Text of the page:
California bans state-funded travel to Florida and 4 other red states

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OAKLAND — California is adding Florida and four other states to its official travel ban list after Attorney General Rob Bonta said Monday the states passed anti-LGBTQ laws that are “directly targeting transgender youth.”

The announcement, which came at a press conference on the 52nd anniversary of the Stonewall Riots, means that California is now banning state-funded travel to 17 U.S. states based on a 2016 law. Bonta announced that Arkansas, Montana, North Dakota and West Virginia are joining Florida as the newest states on the list.

"California must take action to avoid supporting or financing discrimination against lesbian, gay, bisexual, and transgender people," Bonta said.

Five years ago, California prohibited most taxpayer-funded travel to states deemed to have passed laws that discriminate against LGBTQ people. Assembly Bill 1887 was prompted by outrage in California over a North Carolina law that required people to use public bathrooms based on the sex shown on their birth certificate.

Before Bonta's announcement Monday, 12 other states were already on the California ban list: Alabama, Idaho, Iowa, Kansas, Kentucky, Mississippi, North Carolina, Oklahoma, South Carolina, South Dakota, Tennessee and Texas. The law has limited exemptions, such as travel necessary to enforce California laws, participate in litigation or protect public health. College teams have used private funds to continue traveling to banned states for athletic competition.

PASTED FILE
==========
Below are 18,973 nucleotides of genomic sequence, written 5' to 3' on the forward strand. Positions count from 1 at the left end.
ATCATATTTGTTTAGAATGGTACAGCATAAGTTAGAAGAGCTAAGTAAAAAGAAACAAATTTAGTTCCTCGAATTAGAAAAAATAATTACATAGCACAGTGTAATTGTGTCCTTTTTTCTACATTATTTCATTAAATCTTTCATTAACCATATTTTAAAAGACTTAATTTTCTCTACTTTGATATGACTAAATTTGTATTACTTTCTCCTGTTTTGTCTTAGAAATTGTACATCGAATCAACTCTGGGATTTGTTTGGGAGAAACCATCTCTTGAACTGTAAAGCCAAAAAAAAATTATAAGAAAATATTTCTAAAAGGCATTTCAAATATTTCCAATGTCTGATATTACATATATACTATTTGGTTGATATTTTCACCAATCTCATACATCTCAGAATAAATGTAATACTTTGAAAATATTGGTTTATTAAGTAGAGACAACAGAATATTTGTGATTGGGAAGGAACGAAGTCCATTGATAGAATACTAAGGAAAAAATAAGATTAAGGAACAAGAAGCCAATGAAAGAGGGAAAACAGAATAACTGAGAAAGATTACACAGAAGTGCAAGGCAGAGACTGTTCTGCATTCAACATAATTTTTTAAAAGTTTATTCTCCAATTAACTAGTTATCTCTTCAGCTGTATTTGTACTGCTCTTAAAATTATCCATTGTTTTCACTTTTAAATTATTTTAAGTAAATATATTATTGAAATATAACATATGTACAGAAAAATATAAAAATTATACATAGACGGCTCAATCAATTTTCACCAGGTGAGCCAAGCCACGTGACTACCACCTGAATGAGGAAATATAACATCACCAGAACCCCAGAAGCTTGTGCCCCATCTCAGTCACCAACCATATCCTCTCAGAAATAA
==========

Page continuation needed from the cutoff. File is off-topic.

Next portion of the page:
The Human Rights Campaign, one of the nation's largest LGBTQ advocacy groups, says that 2021 has been a record-breaking year for anti-LGBTQ and anti-transgender legislation proposed in more than a dozen states. The organization says it has tracked at least 117 bills introduced in the current legislative session that target the transgender community.

“Unfortunately we are seeing a rash of new laws, put on the books in different states" that aim to restrict transgender youth from participating on sports teams or from using bathrooms of their choice, Bonta noted. Such laws are “not consistent with our values,’’ Bonta said, “and we will not spend our state money to send state employees to those states."

California in 2017 banned state-funded travel to Texas after the nation's second most-populous state allowed agencies to reject adoptions by LGBTQ couples based on religious reasons.

Texas in 2020 asked the U.S. Supreme Court to block California's law. "Boycotting states based on nothing more than political disagreement breaks down the ability of states to serve as laboratories of democracy while still working together as one nation — the very thing our Constitution intended to prevent," state Attorney General Ken Paxton wrote last year. But the high court in April denied Texas' request.

“It’s important for our state to send a strong message," Assemblymember Evan Low (D-Campbell), chair of the California Legislative LGBTQ Caucus, said on Monday. He said that the list’s expansion also sends a message to state workers that they will not be required to travel to states discriminating against LGBTQ and trans youth, and where “our opponents are motivated by fear and hate.”

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